Next would be the South Pacific railroad, which would take him across the continent to New Orleans. Once there, he would have to find Mr. Finstock and, if all went well, he would be part of the Louisiana Cotton Merchants Association’s first expedition to Africa. He had heard that the new steamships were now able to get across the Atlantic in less than three weeks, but if they sailed it would probably take up to eight. And in both cases, there would always be the possibility that they wouldn’t arrive at all.
The passage was sure to be arduous, but when was there ever adventure without hardship? Each step of the way would only take him closer to his dreams. And simply the thought of stepping upon that exotic continent excited him beyond measure. He felt like Henry Morton Stanley, off to find David Livingstone among the treacherous jungles with nothing more than a letter of instruction and a positive attitude.
Of course, Finstock had emphasized that they were planning for Freetown, not Zanzibar. But to someone who had spent all his life in a small fishing town of the Californian coast, Africa was Africa. His first concern was to get there.
His dad was right. He had been suffocating in Beacons Harbor, living but not alive. He needed to look forwards and outwards. He needed to see a larger world, to feel it and be a part of it. A world that wasn’t just held in the palms of his hand, among the pages of books. A world that was without borders, infinite and free, so large that it could contain him and all his curiosities and anxieties and idiosyncrasies.
It was simply unfortunate that the first step towards achieving this was to leave his old world behind.
It was deep into the night when they were awoken by the first roar of cannon fire. The entire ship shuddered so violently that Stiles almost toppled out of his bunk. Before anyone could respond, the second round of guns started almost immediately.
Stiles was still struggling to untangle his legs from the blankets when all the other occupants of their tiny cabin had fled. By the time Scott managed to physically drag him out into the narrow corridor, it was already packed full of people in various stages of panic.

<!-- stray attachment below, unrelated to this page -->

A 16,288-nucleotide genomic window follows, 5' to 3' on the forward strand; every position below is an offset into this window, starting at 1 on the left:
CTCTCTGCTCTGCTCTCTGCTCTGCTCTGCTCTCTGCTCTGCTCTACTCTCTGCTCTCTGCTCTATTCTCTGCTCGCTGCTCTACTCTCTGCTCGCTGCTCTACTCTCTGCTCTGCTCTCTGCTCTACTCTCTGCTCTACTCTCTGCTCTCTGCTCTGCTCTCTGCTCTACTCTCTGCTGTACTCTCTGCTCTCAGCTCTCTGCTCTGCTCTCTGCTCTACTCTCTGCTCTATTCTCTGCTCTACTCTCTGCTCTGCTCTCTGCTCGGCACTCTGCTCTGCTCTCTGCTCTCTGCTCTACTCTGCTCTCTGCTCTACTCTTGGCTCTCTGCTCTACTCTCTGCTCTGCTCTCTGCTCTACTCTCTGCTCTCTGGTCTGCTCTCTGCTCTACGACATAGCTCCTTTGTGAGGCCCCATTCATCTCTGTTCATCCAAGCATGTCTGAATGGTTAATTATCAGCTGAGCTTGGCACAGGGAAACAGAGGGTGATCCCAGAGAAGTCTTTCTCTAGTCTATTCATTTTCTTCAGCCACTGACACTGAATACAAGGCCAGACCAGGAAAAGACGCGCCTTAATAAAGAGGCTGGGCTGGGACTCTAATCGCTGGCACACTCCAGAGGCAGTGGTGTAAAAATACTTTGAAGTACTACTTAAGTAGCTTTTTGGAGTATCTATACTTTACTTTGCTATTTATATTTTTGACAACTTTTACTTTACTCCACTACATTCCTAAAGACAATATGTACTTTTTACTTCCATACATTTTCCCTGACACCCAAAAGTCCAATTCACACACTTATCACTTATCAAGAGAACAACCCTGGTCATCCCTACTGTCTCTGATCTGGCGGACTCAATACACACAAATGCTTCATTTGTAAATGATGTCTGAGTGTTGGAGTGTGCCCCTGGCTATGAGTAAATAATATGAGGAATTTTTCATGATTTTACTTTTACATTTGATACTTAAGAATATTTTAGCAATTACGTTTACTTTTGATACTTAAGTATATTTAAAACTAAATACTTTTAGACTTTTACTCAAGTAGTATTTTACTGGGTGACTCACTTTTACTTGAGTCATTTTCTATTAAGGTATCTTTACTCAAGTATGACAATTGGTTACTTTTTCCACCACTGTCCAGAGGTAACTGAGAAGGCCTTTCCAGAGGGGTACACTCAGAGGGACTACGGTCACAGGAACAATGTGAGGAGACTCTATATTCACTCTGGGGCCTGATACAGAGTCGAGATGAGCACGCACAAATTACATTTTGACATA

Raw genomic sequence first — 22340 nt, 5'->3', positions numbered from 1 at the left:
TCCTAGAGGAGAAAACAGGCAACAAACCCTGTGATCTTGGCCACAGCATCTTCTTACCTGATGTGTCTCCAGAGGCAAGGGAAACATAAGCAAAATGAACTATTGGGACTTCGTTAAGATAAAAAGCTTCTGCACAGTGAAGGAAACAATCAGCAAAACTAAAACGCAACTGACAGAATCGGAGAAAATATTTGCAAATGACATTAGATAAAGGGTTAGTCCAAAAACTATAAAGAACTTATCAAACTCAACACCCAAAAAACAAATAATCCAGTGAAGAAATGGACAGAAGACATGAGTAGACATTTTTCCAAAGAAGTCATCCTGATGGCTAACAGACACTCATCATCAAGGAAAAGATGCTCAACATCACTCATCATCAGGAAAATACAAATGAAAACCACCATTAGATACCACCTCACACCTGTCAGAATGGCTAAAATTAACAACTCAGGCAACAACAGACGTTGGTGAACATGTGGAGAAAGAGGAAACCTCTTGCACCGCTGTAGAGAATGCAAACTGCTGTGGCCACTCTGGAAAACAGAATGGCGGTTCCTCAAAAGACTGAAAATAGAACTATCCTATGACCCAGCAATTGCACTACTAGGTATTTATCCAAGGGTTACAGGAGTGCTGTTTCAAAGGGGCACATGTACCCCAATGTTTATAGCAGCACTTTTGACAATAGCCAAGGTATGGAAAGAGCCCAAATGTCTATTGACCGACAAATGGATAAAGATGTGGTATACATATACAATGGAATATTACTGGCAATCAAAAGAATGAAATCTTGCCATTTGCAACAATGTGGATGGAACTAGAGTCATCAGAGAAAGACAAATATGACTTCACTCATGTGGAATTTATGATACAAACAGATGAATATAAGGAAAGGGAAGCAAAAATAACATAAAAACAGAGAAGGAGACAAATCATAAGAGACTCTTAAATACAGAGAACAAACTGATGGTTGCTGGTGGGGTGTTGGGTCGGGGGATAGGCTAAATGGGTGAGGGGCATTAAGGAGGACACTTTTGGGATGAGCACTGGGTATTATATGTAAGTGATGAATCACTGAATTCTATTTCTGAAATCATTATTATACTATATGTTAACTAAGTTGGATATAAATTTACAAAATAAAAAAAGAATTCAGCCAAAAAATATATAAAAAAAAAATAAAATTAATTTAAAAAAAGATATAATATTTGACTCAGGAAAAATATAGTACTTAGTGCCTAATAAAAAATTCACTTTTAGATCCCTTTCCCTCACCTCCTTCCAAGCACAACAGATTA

The air was filled with agitated chatter, but there was really only one question being asked. Who was attacking them? Various theories were being thrown around and rejected. Surely it couldn’t be pirates? This was California, not the Caribbean. Perhaps it was the Navy? But they couldn’t possibly open fire on an unarmed merchant ship.
Unfortunately, they didn’t have the leisure to solve this perplexing mystery. The gunfire had finally ceased, but the increasingly ominous groaning emitting from the hold and the sharp smell of gunpowder and scorched wood became much more imminent concerns.
“We have to get to the lifeboats!” Scott shouted at him over the mob that had forced them apart, “They’ve blown a hole in the hull! The ship is going to sink!”
No. That was Stiles’ one immediate reaction. He didn’t even have time to think, he simply turned around and started pawing his way back to their cabin.
Scott had promised he’d regret it, but he didn’t realize just how quickly. It was such a bad idea to bring his books. He could buy new ones if he needed them, or borrow them, or read them off the shelf. But there was no way to replace the ones that he had. The ones that used to belong to his mother.
He reached the cabin and though he could barely see anything in the dark, he knocked into his book chest soon enough. He couldn’t take everything. He had to choose. But there was no light and no time and what sort of a dim-witted blithering idiot would try to save a couple of books when his ship was about to go under?
Stiles acted on instinct, digging through the chest roughly until his fingers closed around a leather-bound volume. It fitted into the oilskin pouch he kept his money in, but just barely. He had to abandon the roll of greenbacks in order to make room.
The corridor outside was quiet now, all the other passengers having fled onto the deck. It an odd moment of calm, he remembered the life-preservers stored on the overhead racks. Groping around blindly until he found the bulky device, he fumbled it on as he ran for the deck, making sure to tuck the oilskin pouch tightly against his chest.